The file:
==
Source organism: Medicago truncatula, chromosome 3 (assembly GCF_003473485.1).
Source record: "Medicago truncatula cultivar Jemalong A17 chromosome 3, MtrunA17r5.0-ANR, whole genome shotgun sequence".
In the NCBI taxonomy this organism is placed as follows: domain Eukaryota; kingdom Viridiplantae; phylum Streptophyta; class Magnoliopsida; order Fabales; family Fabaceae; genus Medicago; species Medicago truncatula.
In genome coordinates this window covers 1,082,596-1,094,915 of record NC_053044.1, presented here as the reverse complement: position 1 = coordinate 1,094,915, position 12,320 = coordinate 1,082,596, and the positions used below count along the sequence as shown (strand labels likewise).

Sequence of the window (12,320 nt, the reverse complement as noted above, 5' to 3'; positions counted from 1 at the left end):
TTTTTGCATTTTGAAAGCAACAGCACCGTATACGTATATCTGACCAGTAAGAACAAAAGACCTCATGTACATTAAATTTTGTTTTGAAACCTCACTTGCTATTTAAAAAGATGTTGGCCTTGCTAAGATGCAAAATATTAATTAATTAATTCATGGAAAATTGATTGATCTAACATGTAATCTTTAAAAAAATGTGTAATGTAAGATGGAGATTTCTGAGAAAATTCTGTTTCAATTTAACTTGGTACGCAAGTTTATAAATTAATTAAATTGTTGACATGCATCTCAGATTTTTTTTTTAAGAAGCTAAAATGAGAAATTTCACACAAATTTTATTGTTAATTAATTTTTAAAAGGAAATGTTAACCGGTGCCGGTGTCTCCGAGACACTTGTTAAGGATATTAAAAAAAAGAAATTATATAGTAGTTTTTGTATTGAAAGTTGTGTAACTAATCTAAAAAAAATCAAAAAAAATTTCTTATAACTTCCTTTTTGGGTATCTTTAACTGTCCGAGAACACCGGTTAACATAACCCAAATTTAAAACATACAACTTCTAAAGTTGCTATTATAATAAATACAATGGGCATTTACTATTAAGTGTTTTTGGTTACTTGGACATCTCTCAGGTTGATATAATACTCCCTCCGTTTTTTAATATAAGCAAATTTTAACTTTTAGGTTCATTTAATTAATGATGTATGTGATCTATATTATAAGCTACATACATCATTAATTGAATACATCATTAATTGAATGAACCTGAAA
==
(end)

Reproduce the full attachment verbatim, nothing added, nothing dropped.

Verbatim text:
Source organism: Medicago truncatula, chromosome 3 (assembly GCF_003473485.1).
Source record: "Medicago truncatula cultivar Jemalong A17 chromosome 3, MtrunA17r5.0-ANR, whole genome shotgun sequence".
In the NCBI taxonomy this organism is placed as follows: domain Eukaryota; kingdom Viridiplantae; phylum Streptophyta; class Magnoliopsida; order Fabales; family Fabaceae; genus Medicago; species Medicago truncatula.
In genome coordinates this window covers 1,082,596-1,094,915 of record NC_053044.1, presented here as the reverse complement: position 1 = coordinate 1,094,915, position 12,320 = coordinate 1,082,596, and the positions used below count along the sequence as shown (strand labels likewise).

Sequence of the window (12,320 nt, the reverse complement as noted above, 5' to 3'; positions counted from 1 at the left end):
TTTTTGCATTTTGAAAGCAACAGCACCGTATACGTATATCTGACCAGTAAGAACAAAAGACCTCATGTACATTAAATTTTGTTTTGAAACCTCACTTGCTATTTAAAAAGATGTTGGCCTTGCTAAGATGCAAAATATTAATTAATTAATTCATGGAAAATTGATTGATCTAACATGTAATCTTTAAAAAAATGTGTAATGTAAGATGGAGATTTCTGAGAAAATTCTGTTTCAATTTAACTTGGTACGCAAGTTTATAAATTAATTAAATTGTTGACATGCATCTCAGATTTTTTTTTTAAGAAGCTAAAATGAGAAATTTCACACAAATTTTATTGTTAATTAATTTTTAAAAGGAAATGTTAACCGGTGCCGGTGTCTCCGAGACACTTGTTAAGGATATTAAAAAAAAGAAATTATATAGTAGTTTTTGTATTGAAAGTTGTGTAACTAATCTAAAAAAAATCAAAAAAAATTTCTTATAACTTCCTTTTTGGGTATCTTTAACTGTCCGAGAACACCGGTTAACATAACCCAAATTTAAAACATACAACTTCTAAAGTTGCTATTATAATAAATACAATGGGCATTTACTATTAAGTGTTTTTGGTTACTTGGACATCTCTCAGGTTGATATAATACTCCCTCCGTTTTTTAATATAAGCAAATTTTAACTTTTAGGTTCATTTAATTAATGATGTATGTGATCTATATTATAAGCTACATACATCATTAATTGAATACATCATTAATTGAATGAACCTGAAA